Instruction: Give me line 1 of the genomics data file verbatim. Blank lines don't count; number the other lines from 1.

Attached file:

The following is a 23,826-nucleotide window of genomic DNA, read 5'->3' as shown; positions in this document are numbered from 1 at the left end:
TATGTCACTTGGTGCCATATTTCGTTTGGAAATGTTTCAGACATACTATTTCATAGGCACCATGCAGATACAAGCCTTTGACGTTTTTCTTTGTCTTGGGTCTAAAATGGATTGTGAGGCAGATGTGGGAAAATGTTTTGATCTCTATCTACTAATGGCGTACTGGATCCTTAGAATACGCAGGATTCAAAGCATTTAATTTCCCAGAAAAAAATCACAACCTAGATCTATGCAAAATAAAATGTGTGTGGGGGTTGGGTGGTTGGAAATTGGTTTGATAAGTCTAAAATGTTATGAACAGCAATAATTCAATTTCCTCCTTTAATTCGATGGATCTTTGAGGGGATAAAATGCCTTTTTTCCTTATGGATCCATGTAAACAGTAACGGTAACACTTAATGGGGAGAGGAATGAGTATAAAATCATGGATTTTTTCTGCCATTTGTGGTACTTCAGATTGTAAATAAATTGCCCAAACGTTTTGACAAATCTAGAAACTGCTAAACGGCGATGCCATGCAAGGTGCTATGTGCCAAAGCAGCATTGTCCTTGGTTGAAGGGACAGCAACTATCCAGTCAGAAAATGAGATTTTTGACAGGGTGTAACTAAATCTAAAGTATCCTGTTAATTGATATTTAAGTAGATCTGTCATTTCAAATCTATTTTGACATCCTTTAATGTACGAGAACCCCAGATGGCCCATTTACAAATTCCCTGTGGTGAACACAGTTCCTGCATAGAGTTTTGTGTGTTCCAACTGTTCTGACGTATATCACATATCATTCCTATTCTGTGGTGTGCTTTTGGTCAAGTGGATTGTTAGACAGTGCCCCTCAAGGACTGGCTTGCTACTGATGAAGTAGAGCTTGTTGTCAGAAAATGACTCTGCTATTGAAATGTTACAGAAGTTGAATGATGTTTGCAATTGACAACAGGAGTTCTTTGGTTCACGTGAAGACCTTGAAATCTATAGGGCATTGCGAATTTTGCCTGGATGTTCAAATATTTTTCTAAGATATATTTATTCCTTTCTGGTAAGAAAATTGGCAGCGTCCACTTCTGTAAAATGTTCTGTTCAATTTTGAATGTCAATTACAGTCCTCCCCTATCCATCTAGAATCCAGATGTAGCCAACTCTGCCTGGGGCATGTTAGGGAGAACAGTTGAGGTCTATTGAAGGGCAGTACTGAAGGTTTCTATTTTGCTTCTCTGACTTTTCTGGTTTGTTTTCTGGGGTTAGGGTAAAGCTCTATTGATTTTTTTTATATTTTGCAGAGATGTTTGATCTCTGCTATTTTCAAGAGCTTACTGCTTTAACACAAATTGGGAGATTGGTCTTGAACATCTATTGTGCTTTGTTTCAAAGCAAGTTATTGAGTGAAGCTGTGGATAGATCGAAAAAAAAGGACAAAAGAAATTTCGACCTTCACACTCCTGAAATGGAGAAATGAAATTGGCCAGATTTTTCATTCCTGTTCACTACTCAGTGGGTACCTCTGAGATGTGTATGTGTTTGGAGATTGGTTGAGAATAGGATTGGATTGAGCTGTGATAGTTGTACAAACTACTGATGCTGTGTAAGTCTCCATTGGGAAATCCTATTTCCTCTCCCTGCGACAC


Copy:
The following is a 23,826-nucleotide window of genomic DNA, read 5'->3' as shown; positions in this document are numbered from 1 at the left end: